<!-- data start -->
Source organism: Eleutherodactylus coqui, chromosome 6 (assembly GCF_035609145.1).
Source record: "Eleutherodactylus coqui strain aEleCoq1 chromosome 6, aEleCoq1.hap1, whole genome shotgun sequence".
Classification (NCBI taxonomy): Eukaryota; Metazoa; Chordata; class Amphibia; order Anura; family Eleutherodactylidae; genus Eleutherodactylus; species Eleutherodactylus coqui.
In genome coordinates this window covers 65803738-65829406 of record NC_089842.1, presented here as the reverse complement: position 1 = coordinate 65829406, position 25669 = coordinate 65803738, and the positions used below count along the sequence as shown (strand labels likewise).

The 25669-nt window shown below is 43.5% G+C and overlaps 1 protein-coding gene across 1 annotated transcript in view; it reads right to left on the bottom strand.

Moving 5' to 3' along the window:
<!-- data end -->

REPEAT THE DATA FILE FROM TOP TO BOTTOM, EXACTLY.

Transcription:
Source organism: Eleutherodactylus coqui, chromosome 6 (assembly GCF_035609145.1).
Source record: "Eleutherodactylus coqui strain aEleCoq1 chromosome 6, aEleCoq1.hap1, whole genome shotgun sequence".
Classification (NCBI taxonomy): Eukaryota; Metazoa; Chordata; class Amphibia; order Anura; family Eleutherodactylidae; genus Eleutherodactylus; species Eleutherodactylus coqui.
In genome coordinates this window covers 65803738-65829406 of record NC_089842.1, presented here as the reverse complement: position 1 = coordinate 65829406, position 25669 = coordinate 65803738, and the positions used below count along the sequence as shown (strand labels likewise).

The 25669-nt window shown below is 43.5% G+C and overlaps 1 protein-coding gene across 1 annotated transcript in view; it reads right to left on the bottom strand.

Moving 5' to 3' along the window: